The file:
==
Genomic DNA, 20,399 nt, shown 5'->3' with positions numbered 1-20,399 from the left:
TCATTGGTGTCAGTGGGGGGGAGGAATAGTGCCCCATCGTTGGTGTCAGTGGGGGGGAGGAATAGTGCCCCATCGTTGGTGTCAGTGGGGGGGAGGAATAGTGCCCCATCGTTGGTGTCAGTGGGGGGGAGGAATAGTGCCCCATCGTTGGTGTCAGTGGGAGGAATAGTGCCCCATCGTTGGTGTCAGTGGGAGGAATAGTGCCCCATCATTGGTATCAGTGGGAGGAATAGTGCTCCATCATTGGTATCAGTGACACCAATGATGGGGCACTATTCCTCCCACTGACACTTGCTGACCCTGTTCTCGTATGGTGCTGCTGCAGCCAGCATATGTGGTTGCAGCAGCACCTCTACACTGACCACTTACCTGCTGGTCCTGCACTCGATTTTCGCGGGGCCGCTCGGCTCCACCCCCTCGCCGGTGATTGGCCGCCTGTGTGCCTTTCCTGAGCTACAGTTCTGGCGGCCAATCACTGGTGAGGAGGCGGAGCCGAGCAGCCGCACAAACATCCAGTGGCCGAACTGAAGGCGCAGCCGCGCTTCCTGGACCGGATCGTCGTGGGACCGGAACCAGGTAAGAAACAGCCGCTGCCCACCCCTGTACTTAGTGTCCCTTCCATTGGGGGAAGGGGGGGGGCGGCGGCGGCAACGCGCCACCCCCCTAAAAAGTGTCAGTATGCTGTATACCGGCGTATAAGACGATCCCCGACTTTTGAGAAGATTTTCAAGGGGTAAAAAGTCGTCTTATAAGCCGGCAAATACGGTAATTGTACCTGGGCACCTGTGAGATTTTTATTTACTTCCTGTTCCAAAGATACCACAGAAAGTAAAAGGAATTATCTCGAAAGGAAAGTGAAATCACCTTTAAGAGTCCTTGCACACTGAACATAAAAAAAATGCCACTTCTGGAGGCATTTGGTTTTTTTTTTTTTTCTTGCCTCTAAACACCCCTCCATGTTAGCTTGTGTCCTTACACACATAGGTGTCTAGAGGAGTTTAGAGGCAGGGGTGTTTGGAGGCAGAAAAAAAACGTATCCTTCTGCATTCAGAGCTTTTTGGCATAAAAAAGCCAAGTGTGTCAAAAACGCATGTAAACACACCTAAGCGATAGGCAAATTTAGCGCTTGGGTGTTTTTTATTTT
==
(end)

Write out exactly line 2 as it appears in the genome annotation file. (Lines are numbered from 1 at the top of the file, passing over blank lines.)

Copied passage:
TCATTGGTGTCAGTGGGGGGGAGGAATAGTGCCCCATCGTTGGTGTCAGTGGGGGGGAGGAATAGTGCCCCATCGTTGGTGTCAGTGGGGGGGAGGAATAGTGCCCCATCGTTGGTGTCAGTGGGGGGGAGGAATAGTGCCCCATCGTTGGTGTCAGTGGGAGGAATAGTGCCCCATCGTTGGTGTCAGTGGGAGGAATAGTGCCCCATCATTGGTATCAGTGGGAGGAATAGTGCTCCATCATTGGTATCAGTGACACCAATGATGGGGCACTATTCCTCCCACTGACACTTGCTGACCCTGTTCTCGTATGGTGCTGCTGCAGCCAGCATATGTGGTTGCAGCAGCACCTCTACACTGACCACTTACCTGCTGGTCCTGCACTCGATTTTCGCGGGGCCGCTCGGCTCCACCCCCTCGCCGGTGATTGGCCGCCTGTGTGCCTTTCCTGAGCTACAGTTCTGGCGGCCAATCACTGGTGAGGAGGCGGAGCCGAGCAGCCGCACAAACATCCAGTGGCCGAACTGAAGGCGCAGCCGCGCTTCCTGGACCGGATCGTCGTGGGACCGGAACCAGGTAAGAAACAGCCGCTGCCCACCCCTGTACTTAGTGTCCCTTCCATTGGGGGAAGGGGGGGGGCGGCGGCGGCAACGCGCCACCCCCCTAAAAAGTGTCAGTATGCTGTATACCGGCGTATAAGACGATCCCCGACTTTTGAGAAGATTTTCAAGGGGTAAAAAGTCGTCTTATAAGCCGGCAAATACGGTAATTGTACCTGGGCACCTGTGAGATTTTTATTTACTTCCTGTTCCAAAGATACCACAGAAAGTAAAAGGAATTATCTCGAAAGGAAAGTGAAATCACCTTTAAGAGTCCTTGCACACTGAACATAAAAAAAATGCCACTTCTGGAGGCATTTGGTTTTTTTTTTTTTTCTTGCCTCTAAACACCCCTCCATGTTAGCTTGTGTCCTTACACACATAGGTGTCTAGAGGAGTTTAGAGGCAGGGGTGTTTGGAGGCAGAAAAAAAACGTATCCTTCTGCATTCAGAGCTTTTTGGCATAAAAAAGCCAAGTGTGTCAAAAACGCATGTAAACACACCTAAGCGATAGGCAAATTTAGCGCTTGGGTGTTTTTTATTTT